Study objective: Induction of paralysis before intubation is controversial in the aeromedical setting. We reviewed our experience using neuromuscular blockade with nurse/paramedic aeromedical teams to determine effectiveness and outcome.
Materials and methods: In 670 flights during a 16-month period, 119 patients required endotracheal intubation aided by muscle relaxant administration. Age ranged from two months to 83 years, with a mean of 33 years. All patients were hyperventilated with 100% oxygen before intubation. Sedation was given if presenting systolic blood pressure was greater than 100 mm Hg. A short-acting depolarizing agent was then given in a 1-mg/kg dose. Once the airway was secure, a longer-acting, nondepolarizing agent and/or sedation was given.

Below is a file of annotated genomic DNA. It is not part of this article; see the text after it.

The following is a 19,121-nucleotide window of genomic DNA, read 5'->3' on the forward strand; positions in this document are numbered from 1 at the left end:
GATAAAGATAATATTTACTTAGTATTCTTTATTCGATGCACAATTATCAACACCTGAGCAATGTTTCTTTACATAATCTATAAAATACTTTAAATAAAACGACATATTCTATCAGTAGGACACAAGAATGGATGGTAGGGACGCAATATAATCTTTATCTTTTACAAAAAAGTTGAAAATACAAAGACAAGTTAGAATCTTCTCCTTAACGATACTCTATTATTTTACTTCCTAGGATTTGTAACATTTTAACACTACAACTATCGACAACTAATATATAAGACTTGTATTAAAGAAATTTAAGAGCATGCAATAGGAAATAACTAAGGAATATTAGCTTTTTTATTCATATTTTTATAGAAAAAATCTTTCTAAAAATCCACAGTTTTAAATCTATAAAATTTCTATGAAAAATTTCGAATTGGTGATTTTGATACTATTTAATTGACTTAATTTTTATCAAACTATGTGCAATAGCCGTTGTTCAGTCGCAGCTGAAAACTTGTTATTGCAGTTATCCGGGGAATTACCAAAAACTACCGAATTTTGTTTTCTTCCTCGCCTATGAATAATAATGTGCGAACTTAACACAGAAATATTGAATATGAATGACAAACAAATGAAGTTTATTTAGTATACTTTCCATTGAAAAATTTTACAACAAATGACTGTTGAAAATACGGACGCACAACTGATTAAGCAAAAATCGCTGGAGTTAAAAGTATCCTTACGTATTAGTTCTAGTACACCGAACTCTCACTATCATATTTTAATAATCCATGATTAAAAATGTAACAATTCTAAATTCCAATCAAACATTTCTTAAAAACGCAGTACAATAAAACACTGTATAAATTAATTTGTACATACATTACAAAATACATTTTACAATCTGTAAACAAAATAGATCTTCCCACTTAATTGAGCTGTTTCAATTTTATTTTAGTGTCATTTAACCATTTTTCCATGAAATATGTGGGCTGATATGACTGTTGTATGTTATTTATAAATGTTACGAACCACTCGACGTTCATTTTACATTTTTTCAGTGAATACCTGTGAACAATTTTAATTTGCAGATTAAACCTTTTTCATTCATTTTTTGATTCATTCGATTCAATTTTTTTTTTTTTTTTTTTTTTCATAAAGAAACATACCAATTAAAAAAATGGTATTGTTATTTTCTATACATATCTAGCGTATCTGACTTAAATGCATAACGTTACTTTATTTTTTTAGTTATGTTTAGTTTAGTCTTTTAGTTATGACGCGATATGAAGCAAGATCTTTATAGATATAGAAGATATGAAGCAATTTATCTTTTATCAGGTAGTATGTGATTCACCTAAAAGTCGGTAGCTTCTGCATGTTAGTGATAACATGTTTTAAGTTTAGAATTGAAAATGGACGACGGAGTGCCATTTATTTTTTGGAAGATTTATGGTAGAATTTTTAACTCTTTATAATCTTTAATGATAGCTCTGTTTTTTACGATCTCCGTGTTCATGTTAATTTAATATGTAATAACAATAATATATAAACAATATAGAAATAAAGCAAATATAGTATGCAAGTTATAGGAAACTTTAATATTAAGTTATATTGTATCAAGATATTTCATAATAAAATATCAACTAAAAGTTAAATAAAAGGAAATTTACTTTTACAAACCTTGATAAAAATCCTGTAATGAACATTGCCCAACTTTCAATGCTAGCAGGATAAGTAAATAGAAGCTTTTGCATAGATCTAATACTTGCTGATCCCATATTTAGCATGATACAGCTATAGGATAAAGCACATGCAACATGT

Results: Of the 119 patients, 115 (96.6%) were orally intubated. Four (3.4%) required surgical airway intervention because of injuries and conditions prohibiting oral intubation. Of 115 oral intubations, 99 (86%) were achieved on the first attempt. Eight patients (7%) were intubated on a second attempt, and another eight were intubated on a third attempt. There was no change in operator. Sixty-eight percent of patients requiring airway management were multiple trauma victims with associated head injuries. There were no laryngeal injuries, detected cardiac rhythm changes, bleeding episodes, or neurologic complications despite incomplete cervical-spine evaluation.
Conclusion: Neuromuscular blockade can be used safely and effectively in the field by experienced nurse/paramedic teams. Although problematic intubation was not eliminated, the difficulties encountered were manageable and the overall risk/benefit ratio was acceptable.